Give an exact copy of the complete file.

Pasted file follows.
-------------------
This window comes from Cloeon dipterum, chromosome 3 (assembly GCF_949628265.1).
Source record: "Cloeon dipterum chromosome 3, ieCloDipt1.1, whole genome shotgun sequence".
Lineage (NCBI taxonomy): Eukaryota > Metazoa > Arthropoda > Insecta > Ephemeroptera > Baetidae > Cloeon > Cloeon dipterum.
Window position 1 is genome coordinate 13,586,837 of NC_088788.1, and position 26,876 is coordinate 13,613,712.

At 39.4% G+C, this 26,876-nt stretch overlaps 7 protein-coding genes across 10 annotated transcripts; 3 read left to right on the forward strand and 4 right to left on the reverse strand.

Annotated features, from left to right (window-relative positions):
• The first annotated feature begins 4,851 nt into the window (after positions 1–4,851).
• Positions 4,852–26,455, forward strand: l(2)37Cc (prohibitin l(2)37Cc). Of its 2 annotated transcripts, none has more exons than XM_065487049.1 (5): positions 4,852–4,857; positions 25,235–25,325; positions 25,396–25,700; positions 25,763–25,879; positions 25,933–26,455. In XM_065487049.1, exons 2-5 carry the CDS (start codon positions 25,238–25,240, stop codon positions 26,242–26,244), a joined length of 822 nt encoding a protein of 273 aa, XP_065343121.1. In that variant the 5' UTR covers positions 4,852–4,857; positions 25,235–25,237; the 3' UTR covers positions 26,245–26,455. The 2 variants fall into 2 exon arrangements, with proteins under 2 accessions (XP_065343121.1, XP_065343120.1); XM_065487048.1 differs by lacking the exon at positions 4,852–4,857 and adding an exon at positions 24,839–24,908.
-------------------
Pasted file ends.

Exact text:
This window comes from Cloeon dipterum, chromosome 3 (assembly GCF_949628265.1).
Source record: "Cloeon dipterum chromosome 3, ieCloDipt1.1, whole genome shotgun sequence".
Lineage (NCBI taxonomy): Eukaryota > Metazoa > Arthropoda > Insecta > Ephemeroptera > Baetidae > Cloeon > Cloeon dipterum.
Window position 1 is genome coordinate 13,586,837 of NC_088788.1, and position 26,876 is coordinate 13,613,712.

At 39.4% G+C, this 26,876-nt stretch overlaps 7 protein-coding genes across 10 annotated transcripts; 3 read left to right on the forward strand and 4 right to left on the reverse strand.

Annotated features, from left to right (window-relative positions):
• The first annotated feature begins 4,851 nt into the window (after positions 1–4,851).
• Positions 4,852–26,455, forward strand: l(2)37Cc (prohibitin l(2)37Cc). Of its 2 annotated transcripts, none has more exons than XM_065487049.1 (5): positions 4,852–4,857; positions 25,235–25,325; positions 25,396–25,700; positions 25,763–25,879; positions 25,933–26,455. In XM_065487049.1, exons 2-5 carry the CDS (start codon positions 25,238–25,240, stop codon positions 26,242–26,244), a joined length of 822 nt encoding a protein of 273 aa, XP_065343121.1. In that variant the 5' UTR covers positions 4,852–4,857; positions 25,235–25,237; the 3' UTR covers positions 26,245–26,455. The 2 variants fall into 2 exon arrangements, with proteins under 2 accessions (XP_065343121.1, XP_065343120.1); XM_065487048.1 differs by lacking the exon at positions 4,852–4,857 and adding an exon at positions 24,839–24,908.